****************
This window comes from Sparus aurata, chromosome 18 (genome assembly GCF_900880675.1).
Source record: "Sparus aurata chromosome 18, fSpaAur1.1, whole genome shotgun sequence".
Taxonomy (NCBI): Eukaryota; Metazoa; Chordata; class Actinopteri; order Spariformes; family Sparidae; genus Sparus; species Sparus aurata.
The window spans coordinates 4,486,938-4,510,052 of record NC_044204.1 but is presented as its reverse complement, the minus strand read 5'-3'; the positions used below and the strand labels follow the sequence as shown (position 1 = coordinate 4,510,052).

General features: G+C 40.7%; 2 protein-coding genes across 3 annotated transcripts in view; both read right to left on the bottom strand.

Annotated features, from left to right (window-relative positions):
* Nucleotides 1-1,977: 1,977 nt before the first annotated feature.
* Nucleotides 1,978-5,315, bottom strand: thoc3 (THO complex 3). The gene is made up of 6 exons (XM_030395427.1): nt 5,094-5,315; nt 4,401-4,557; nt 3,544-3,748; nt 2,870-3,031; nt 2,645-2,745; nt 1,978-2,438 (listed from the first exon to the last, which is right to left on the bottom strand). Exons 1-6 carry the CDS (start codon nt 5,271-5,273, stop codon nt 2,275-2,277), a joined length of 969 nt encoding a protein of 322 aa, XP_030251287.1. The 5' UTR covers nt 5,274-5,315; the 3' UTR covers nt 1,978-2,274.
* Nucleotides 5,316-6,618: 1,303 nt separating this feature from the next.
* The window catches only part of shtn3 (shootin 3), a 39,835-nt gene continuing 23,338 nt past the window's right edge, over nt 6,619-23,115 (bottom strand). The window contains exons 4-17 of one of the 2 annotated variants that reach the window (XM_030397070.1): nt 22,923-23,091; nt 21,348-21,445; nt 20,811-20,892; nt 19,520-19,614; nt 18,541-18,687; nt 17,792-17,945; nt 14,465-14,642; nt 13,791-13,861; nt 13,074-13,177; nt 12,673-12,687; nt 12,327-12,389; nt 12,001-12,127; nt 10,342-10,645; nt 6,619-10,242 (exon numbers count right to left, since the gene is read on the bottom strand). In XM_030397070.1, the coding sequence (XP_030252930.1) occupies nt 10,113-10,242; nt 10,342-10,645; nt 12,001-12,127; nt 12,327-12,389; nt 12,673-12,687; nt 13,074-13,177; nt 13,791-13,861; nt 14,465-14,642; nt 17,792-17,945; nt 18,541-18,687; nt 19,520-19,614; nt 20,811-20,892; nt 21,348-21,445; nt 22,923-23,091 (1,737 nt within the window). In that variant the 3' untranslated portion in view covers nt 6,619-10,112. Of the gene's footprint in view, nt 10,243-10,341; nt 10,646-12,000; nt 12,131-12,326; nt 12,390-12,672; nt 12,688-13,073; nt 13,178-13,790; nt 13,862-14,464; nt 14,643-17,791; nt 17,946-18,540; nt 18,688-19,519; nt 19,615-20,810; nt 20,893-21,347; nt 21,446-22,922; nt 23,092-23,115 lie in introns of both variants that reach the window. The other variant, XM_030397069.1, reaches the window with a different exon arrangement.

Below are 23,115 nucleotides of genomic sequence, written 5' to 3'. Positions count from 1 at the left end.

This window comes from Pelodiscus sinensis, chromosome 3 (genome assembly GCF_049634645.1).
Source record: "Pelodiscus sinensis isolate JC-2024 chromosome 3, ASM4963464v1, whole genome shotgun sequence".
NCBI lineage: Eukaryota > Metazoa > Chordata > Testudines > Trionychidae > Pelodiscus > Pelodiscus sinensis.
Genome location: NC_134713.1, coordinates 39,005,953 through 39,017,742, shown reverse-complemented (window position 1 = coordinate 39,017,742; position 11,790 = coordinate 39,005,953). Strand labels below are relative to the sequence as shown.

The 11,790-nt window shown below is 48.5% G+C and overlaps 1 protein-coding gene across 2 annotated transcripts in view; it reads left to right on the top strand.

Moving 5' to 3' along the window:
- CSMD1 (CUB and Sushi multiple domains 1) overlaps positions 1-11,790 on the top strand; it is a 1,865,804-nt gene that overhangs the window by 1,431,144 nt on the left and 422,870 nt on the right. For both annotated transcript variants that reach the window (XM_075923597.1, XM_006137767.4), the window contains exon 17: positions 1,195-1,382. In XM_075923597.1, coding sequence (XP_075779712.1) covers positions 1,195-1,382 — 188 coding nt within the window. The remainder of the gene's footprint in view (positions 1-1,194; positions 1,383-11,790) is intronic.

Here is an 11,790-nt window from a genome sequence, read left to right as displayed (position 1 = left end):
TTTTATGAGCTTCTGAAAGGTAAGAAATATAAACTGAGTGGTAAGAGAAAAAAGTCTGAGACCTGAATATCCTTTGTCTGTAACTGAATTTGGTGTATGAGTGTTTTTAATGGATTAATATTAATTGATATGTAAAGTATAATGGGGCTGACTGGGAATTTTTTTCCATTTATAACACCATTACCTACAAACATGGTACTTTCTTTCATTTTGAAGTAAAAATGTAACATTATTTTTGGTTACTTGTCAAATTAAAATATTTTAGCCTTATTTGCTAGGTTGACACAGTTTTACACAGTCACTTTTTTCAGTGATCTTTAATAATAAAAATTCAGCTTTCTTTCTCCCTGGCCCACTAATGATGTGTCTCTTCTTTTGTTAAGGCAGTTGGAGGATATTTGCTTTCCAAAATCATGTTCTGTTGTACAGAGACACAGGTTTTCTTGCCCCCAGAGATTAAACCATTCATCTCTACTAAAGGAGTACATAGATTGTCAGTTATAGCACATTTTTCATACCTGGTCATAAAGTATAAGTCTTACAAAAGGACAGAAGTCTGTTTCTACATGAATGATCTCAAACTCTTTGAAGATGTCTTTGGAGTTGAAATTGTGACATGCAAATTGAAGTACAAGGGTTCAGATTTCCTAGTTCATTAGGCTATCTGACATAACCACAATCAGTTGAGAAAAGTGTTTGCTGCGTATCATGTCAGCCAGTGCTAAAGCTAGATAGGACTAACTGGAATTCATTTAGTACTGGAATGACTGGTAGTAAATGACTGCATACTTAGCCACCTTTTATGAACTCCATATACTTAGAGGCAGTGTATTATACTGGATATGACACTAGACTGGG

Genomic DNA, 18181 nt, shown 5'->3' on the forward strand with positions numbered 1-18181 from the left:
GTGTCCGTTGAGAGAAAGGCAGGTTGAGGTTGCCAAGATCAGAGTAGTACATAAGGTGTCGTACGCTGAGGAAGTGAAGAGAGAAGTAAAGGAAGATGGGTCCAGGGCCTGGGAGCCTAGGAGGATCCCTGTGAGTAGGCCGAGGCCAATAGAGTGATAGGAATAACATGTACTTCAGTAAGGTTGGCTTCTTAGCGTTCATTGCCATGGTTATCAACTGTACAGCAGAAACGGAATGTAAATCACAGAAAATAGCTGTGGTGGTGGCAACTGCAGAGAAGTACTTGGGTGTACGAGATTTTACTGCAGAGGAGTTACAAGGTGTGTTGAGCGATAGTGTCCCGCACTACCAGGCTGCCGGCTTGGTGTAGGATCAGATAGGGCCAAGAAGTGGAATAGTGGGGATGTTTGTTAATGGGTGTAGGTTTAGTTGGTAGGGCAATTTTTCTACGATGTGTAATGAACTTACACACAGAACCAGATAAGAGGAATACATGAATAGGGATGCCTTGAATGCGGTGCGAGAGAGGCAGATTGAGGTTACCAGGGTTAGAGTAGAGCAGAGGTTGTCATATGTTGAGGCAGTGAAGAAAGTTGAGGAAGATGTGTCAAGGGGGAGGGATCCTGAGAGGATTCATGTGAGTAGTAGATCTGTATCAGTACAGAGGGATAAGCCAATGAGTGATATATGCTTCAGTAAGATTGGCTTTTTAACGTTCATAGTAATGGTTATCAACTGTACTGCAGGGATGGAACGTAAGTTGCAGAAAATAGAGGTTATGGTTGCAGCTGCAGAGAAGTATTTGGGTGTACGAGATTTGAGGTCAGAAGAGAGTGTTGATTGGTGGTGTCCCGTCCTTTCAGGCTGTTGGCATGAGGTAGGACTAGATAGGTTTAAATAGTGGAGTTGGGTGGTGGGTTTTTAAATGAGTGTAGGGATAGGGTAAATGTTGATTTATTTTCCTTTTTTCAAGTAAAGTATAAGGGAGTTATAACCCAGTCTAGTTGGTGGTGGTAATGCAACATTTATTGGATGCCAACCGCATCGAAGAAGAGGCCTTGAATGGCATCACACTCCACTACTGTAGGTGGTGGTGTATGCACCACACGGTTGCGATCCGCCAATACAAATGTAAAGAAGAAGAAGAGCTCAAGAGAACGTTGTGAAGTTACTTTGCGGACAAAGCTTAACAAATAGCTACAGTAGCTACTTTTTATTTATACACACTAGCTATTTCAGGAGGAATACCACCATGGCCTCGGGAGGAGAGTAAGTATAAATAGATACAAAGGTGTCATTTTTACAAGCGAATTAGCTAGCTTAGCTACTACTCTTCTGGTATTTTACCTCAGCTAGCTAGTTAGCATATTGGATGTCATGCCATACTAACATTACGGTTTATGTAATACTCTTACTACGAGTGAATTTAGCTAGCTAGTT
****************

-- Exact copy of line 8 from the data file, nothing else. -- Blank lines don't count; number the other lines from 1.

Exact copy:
* Nucleotides 1,978-5,315, bottom strand: thoc3 (THO complex 3). The gene is made up of 6 exons (XM_030395427.1): nt 5,094-5,315; nt 4,401-4,557; nt 3,544-3,748; nt 2,870-3,031; nt 2,645-2,745; nt 1,978-2,438 (listed from the first exon to the last, which is right to left on the bottom strand). Exons 1-6 carry the CDS (start codon nt 5,271-5,273, stop codon nt 2,275-2,277), a joined length of 969 nt encoding a protein of 322 aa, XP_030251287.1. The 5' UTR covers nt 5,274-5,315; the 3' UTR covers nt 1,978-2,274.